On whom will Awami League rely?

My last week's column, 'On whom is BNP depending?' drew in reactions from various quarters. Some even discussed it on YouTube. One analyst remarked that the column defended the 15th amendment. Some others said it had demeaned the strength of BNP's street movement.

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What I had wanted to say was, the problem pertaining to the election is completely political and if the political leadership wants to resolve it, the law or the constitution will not be an obstruction. It hadn't been an obstruction even after Ershad's fall in 1990.

The problem that arises every five years over the election is not just an election crisis. The main problem is the absence of democracy. The commitments made by the political parties before the election about running the country in a democratic manner, are clean forgotten once they ascend to the helm.

They become busy in establishing 'Awami rule' or 'BNP rule', rather than the rule of the people. They place their own people at key points all over to ensure that the election results go in their favour. The crisis that has arisen over the election at present, has been created by those in power. BNP and its associates have been out of power for 16 long years.

After the caretaker government system was abolished in 2011, two elections were held, one in 2014 and the next in 2018. For the sake of argument we may say that since BNP did not join the 2014 election, 154 seats were won uncontested. But what explanation will the Awami League leaders give about the 2018 election? Even after all parties took part in the election, why was a large chunk of the population unable to cast their votes? Awami League leaders contend that BNP took part in the election to make it controversial. They did not contest. How far is that true? If they had any such motive, then the government should not have filed any cases against even a single BNP leader or activist. They shouldn't have raided their homes.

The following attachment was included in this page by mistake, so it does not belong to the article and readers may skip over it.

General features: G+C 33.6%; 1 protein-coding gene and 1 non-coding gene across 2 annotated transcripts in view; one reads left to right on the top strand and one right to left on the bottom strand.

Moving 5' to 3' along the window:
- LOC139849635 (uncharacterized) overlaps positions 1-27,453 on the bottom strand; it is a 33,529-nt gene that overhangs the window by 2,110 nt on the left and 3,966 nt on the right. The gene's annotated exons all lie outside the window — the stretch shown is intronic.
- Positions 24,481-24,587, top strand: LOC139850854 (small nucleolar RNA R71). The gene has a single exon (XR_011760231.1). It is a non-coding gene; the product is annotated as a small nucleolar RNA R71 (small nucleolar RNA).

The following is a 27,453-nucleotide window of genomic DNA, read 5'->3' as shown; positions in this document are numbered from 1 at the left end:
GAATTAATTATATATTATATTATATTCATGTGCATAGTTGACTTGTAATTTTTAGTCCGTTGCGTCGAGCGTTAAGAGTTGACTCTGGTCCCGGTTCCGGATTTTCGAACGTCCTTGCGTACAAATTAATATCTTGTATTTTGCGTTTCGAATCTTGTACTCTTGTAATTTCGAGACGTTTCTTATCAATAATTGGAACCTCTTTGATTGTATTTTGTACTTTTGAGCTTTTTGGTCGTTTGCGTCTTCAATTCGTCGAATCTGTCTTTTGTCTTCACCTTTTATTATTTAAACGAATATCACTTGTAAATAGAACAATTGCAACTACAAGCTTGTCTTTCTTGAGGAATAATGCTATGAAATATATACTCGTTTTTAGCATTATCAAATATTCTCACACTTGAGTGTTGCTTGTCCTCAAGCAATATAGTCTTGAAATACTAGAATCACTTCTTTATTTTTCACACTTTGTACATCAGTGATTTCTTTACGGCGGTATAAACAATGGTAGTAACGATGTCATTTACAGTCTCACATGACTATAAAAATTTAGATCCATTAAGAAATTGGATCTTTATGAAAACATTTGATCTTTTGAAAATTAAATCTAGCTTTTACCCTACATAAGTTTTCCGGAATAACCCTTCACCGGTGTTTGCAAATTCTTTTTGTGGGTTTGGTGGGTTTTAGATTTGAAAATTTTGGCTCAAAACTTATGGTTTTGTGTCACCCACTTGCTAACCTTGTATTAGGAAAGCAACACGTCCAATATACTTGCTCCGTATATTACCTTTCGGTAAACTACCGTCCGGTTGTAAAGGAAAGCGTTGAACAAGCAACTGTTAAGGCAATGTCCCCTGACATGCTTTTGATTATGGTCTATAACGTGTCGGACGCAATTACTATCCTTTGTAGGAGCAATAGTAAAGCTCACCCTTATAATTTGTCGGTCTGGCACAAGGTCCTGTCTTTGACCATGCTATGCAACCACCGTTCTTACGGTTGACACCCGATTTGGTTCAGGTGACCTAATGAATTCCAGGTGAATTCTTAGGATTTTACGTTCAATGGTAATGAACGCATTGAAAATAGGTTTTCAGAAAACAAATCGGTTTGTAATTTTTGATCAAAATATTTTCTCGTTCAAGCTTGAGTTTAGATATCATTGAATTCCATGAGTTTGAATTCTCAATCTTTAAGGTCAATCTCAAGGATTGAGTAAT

Even if we forget about the environment before and after the election, we can take a look at the votes. According to the election commission, 100 per cent votes were cast in 213 centres of 103 seats of the 11th national parliamentary election. Does that mean no voters had passed away in any of those constituencies? In 7,689 centres, 90 to 99 per cent votes were cast. On the other hand, the candidates of the united opposition Jatiya Oikya Front won not a single seat in 1,195 centres. Do these vote statistics indicate that BNP took part in the election to render it controversial?

The statements made occasionally even by some of the ruling party leaders themselves (you may recall the comment of Kushtia district AL general secretary), as well as field-level officials of the public administration and police, are certainly uncomfortable for the government.  Actually, after the 2018 election results were announced, not just the common people, but even Awami League leaders were taken aback. To paraphrase Humayun Azad, the writer killed by extremists, "Is this the election we wanted?" During BNP's rule he had written, "Is this the Bangladesh we wanted?"

Awami League leaders and ministers of the government have called upon BNP to take part in the election, saying that the 2024 election will not be the same as the elections of 2014 and 2018. They may want to say that they don't want to win an uncontested game, that they want a competitive election. If that is the case, then bringing BNP to the election will be a big challenge for Awami League and the government.

Have those in power created an environment conducive to free and fair elections? They have not. Awami League leaders will say that it is the election commission's responsibility to hold the election. But in Bangladesh there is no precedence of any election commission holding an election independently under a political government. Only recently the chief election commissioner Kazi Habibul Awal said it is not possible for the election commission alone to hold a fair election unless the government has good intentions.